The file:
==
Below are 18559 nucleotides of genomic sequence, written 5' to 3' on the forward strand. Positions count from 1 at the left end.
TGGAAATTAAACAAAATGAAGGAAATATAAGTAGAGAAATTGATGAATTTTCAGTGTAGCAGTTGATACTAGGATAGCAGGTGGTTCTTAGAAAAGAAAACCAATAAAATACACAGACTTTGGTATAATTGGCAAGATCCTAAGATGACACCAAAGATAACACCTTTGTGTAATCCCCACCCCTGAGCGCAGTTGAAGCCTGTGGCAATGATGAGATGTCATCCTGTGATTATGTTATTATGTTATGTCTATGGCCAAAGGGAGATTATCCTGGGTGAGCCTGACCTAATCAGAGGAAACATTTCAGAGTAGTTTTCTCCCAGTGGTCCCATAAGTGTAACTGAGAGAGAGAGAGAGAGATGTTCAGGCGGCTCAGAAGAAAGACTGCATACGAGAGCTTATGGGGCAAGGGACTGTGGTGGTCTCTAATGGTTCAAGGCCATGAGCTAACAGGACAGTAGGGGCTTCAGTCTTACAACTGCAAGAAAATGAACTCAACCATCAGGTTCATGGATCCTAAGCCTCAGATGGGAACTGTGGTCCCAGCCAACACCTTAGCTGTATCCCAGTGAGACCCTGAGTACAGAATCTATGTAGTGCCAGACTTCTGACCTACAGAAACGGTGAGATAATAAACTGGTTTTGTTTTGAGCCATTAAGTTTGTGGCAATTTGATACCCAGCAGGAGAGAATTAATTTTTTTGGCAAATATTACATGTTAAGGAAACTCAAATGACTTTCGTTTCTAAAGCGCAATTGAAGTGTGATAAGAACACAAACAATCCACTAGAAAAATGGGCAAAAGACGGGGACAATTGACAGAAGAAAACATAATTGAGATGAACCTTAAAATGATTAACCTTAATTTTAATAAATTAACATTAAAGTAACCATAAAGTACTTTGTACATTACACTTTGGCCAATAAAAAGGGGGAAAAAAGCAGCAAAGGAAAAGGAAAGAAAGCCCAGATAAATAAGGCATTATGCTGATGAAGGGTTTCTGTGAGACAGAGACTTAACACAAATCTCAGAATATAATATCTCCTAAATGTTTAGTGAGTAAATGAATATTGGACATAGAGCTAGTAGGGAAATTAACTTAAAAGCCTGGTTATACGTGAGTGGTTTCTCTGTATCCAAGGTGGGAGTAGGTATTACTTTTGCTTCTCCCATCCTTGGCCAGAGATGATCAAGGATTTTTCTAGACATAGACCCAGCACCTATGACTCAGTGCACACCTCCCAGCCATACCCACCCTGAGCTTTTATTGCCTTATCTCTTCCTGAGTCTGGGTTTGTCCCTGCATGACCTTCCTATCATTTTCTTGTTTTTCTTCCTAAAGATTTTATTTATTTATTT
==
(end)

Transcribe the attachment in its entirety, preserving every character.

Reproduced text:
Below are 18559 nucleotides of genomic sequence, written 5' to 3' on the forward strand. Positions count from 1 at the left end.
TGGAAATTAAACAAAATGAAGGAAATATAAGTAGAGAAATTGATGAATTTTCAGTGTAGCAGTTGATACTAGGATAGCAGGTGGTTCTTAGAAAAGAAAACCAATAAAATACACAGACTTTGGTATAATTGGCAAGATCCTAAGATGACACCAAAGATAACACCTTTGTGTAATCCCCACCCCTGAGCGCAGTTGAAGCCTGTGGCAATGATGAGATGTCATCCTGTGATTATGTTATTATGTTATGTCTATGGCCAAAGGGAGATTATCCTGGGTGAGCCTGACCTAATCAGAGGAAACATTTCAGAGTAGTTTTCTCCCAGTGGTCCCATAAGTGTAACTGAGAGAGAGAGAGAGAGATGTTCAGGCGGCTCAGAAGAAAGACTGCATACGAGAGCTTATGGGGCAAGGGACTGTGGTGGTCTCTAATGGTTCAAGGCCATGAGCTAACAGGACAGTAGGGGCTTCAGTCTTACAACTGCAAGAAAATGAACTCAACCATCAGGTTCATGGATCCTAAGCCTCAGATGGGAACTGTGGTCCCAGCCAACACCTTAGCTGTATCCCAGTGAGACCCTGAGTACAGAATCTATGTAGTGCCAGACTTCTGACCTACAGAAACGGTGAGATAATAAACTGGTTTTGTTTTGAGCCATTAAGTTTGTGGCAATTTGATACCCAGCAGGAGAGAATTAATTTTTTTGGCAAATATTACATGTTAAGGAAACTCAAATGACTTTCGTTTCTAAAGCGCAATTGAAGTGTGATAAGAACACAAACAATCCACTAGAAAAATGGGCAAAAGACGGGGACAATTGACAGAAGAAAACATAATTGAGATGAACCTTAAAATGATTAACCTTAATTTTAATAAATTAACATTAAAGTAACCATAAAGTACTTTGTACATTACACTTTGGCCAATAAAAAGGGGGAAAAAAGCAGCAAAGGAAAAGGAAAGAAAGCCCAGATAAATAAGGCATTATGCTGATGAAGGGTTTCTGTGAGACAGAGACTTAACACAAATCTCAGAATATAATATCTCCTAAATGTTTAGTGAGTAAATGAATATTGGACATAGAGCTAGTAGGGAAATTAACTTAAAAGCCTGGTTATACGTGAGTGGTTTCTCTGTATCCAAGGTGGGAGTAGGTATTACTTTTGCTTCTCCCATCCTTGGCCAGAGATGATCAAGGATTTTTCTAGACATAGACCCAGCACCTATGACTCAGTGCACACCTCCCAGCCATACCCACCCTGAGCTTTTATTGCCTTATCTCTTCCTGAGTCTGGGTTTGTCCCTGCATGACCTTCCTATCATTTTCTTGTTTTTCTTCCTAAAGATTTTATTTATTTATTT